Black and Hispanic Americans receiving disproportionately harsher sentences

By Andrea Cipriano . . . 

In a recent study published in the journal Sexual Abuse, the researchers explored what they said was a trend in more severe punishment over the past decade since Congress has enacted several pieces of legislation aimed at increasing the punishment in federal sex offender and child pornography cases.

The researchers University of Texas at San Antonio criminology and criminal justice professors Richard Hartley and Alexander Testa, and alumnus Erika Martinez, noted that convictions in federal courts have increased over the last two decades.

Most studies of federal sentencing have focused on “understanding what influences judicial decisions and whether racial/ethnic disparities in federal sentencing practices exist, regardless of the type of crime charged,” Hartley explained in an interview with the university journal, UTSA Today.

“Little research, however, has examined the determinants of sentencing outcomes for those convicted of federal sex offenses.”

The results of their research “generally demonstrates that male and minority defendants receive harsher punishments than their female and white counterparts convicted of similar offenses,” the report outlines.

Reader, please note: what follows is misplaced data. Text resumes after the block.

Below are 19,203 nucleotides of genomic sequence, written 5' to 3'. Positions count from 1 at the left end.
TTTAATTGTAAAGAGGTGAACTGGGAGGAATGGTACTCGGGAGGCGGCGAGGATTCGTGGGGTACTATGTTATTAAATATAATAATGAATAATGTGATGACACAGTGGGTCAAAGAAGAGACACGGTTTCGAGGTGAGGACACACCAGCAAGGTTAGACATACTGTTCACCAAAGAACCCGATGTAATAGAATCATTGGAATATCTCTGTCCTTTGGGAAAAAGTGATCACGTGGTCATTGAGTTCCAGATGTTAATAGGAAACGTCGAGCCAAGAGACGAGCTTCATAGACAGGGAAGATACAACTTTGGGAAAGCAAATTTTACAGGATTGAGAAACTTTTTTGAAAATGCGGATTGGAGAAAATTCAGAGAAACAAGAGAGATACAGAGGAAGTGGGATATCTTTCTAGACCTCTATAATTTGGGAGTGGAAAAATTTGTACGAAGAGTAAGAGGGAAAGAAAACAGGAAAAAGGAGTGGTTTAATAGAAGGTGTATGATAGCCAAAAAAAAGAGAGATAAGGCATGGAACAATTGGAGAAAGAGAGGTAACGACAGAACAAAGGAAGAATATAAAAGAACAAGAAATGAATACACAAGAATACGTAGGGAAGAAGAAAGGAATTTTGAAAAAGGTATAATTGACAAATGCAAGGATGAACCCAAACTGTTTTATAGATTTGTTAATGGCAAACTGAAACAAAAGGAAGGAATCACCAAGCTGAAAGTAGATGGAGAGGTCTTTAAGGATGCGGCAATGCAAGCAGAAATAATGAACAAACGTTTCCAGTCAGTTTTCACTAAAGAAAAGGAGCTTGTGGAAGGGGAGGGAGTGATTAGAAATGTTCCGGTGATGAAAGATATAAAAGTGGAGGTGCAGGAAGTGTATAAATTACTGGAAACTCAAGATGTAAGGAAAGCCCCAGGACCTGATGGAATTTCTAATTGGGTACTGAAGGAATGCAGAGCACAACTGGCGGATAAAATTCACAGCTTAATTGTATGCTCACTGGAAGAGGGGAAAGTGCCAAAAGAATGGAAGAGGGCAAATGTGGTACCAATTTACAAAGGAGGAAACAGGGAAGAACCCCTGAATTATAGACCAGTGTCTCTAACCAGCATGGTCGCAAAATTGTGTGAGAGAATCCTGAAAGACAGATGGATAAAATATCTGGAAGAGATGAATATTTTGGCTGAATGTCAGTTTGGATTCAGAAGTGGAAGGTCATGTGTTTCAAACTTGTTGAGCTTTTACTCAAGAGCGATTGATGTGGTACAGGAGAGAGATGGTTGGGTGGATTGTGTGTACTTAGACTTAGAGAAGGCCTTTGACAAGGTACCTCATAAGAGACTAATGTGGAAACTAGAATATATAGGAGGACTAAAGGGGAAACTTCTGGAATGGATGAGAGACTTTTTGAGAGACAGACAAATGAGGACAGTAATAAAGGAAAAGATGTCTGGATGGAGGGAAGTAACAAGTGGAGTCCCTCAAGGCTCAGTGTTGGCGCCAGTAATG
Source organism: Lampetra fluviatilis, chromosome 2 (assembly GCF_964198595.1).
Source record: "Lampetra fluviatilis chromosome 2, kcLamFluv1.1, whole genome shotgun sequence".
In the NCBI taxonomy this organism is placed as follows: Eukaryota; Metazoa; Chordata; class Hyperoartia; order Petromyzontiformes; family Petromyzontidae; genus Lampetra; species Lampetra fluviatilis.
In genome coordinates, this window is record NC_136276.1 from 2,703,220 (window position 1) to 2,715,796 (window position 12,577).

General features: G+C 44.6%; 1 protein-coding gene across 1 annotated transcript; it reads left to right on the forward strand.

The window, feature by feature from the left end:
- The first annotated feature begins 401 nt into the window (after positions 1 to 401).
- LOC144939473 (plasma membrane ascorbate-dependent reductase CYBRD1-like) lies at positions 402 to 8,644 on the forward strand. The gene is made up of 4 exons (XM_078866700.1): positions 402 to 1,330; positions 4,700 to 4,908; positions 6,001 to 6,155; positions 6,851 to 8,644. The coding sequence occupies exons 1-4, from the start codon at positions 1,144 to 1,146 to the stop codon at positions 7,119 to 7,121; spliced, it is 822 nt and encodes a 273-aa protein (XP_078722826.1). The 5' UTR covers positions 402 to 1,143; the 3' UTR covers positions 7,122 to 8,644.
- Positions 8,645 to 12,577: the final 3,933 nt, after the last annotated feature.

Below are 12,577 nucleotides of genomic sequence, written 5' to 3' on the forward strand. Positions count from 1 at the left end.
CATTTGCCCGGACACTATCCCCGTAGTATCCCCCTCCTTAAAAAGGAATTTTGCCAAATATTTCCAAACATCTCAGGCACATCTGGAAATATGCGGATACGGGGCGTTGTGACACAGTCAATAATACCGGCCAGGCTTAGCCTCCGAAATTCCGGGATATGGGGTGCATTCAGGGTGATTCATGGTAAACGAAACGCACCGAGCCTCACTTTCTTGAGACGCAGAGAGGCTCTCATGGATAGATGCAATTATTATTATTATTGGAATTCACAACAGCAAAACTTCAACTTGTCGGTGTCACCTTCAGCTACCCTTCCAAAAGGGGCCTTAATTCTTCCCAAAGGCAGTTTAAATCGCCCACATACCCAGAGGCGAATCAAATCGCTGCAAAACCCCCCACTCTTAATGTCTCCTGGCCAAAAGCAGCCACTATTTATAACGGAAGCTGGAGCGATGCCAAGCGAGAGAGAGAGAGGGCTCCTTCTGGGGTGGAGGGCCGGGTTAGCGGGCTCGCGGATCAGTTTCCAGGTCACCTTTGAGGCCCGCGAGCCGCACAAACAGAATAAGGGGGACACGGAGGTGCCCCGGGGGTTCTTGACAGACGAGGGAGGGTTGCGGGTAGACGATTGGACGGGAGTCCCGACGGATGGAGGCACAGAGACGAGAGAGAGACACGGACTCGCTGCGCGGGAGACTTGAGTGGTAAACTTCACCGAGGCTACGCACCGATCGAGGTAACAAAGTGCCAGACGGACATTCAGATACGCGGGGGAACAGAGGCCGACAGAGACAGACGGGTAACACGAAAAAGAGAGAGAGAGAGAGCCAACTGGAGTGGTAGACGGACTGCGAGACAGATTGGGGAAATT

Recent USSC statistics cited by the authors show that just more than 70 percent of those serving time in federal prison are racial or ethnic minorities, so these findings align with known information.

To that end, the researchers were shocked to find that despite federal prison facilities being populated with ethnic minorities, they’re not typically the individuals being convicted.

“The majority of those convicted of receipt or possession of child pornography are White (86 percent); there are very few Black (4 percent), Hispanic (10 percent), or Native American (<1 percent) individuals charged with this offense.”

Out of the individuals who are convicted of committing sexual abuse offenses, Black and Hispanic Americans receive longer sentences over time compared to White Americans.

To put this into statistical context, the authors write that Black individuals convicted of sexual abuse during FY 2006-2017 had a 1,330.47 percent increase in their sentences, whereas White individuals saw a decrease of 8.66 percent in their sentences.

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    • #80831 Reply

      I’d like to see if they have State-Level Incarceration Ratios similar to the Federal Ones…and I BET they do too! I’m Black Myself, and I can plainly say that it’s JUST as true At The State Level, as The Federal One.

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